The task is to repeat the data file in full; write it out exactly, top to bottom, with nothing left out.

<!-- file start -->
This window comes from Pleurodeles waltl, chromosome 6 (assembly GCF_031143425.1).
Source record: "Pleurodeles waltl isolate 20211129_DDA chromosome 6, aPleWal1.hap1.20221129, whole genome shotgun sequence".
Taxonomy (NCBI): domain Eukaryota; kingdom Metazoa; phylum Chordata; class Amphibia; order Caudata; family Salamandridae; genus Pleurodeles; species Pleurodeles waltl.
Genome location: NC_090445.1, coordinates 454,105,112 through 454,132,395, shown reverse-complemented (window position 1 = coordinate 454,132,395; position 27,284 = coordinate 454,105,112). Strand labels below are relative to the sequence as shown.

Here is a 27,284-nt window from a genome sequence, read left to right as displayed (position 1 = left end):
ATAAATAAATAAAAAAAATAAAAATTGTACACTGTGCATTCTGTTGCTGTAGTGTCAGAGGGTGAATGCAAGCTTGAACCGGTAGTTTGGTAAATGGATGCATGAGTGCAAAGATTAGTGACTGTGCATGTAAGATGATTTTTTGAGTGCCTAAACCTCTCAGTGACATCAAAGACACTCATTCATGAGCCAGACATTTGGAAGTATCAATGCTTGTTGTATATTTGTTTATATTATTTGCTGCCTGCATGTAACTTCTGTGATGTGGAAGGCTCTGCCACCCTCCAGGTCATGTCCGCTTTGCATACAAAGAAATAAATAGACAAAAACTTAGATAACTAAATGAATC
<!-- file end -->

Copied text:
This window comes from Pleurodeles waltl, chromosome 6 (assembly GCF_031143425.1).
Source record: "Pleurodeles waltl isolate 20211129_DDA chromosome 6, aPleWal1.hap1.20221129, whole genome shotgun sequence".
Taxonomy (NCBI): domain Eukaryota; kingdom Metazoa; phylum Chordata; class Amphibia; order Caudata; family Salamandridae; genus Pleurodeles; species Pleurodeles waltl.
Genome location: NC_090445.1, coordinates 454,105,112 through 454,132,395, shown reverse-complemented (window position 1 = coordinate 454,132,395; position 27,284 = coordinate 454,105,112). Strand labels below are relative to the sequence as shown.

Here is a 27,284-nt window from a genome sequence, read left to right as displayed (position 1 = left end):
ATAAATAAATAAAAAAAATAAAAATTGTACACTGTGCATTCTGTTGCTGTAGTGTCAGAGGGTGAATGCAAGCTTGAACCGGTAGTTTGGTAAATGGATGCATGAGTGCAAAGATTAGTGACTGTGCATGTAAGATGATTTTTTGAGTGCCTAAACCTCTCAGTGACATCAAAGACACTCATTCATGAGCCAGACATTTGGAAGTATCAATGCTTGTTGTATATTTGTTTATATTATTTGCTGCCTGCATGTAACTTCTGTGATGTGGAAGGCTCTGCCACCCTCCAGGTCATGTCCGCTTTGCATACAAAGAAATAAATAGACAAAAACTTAGATAACTAAATGAATC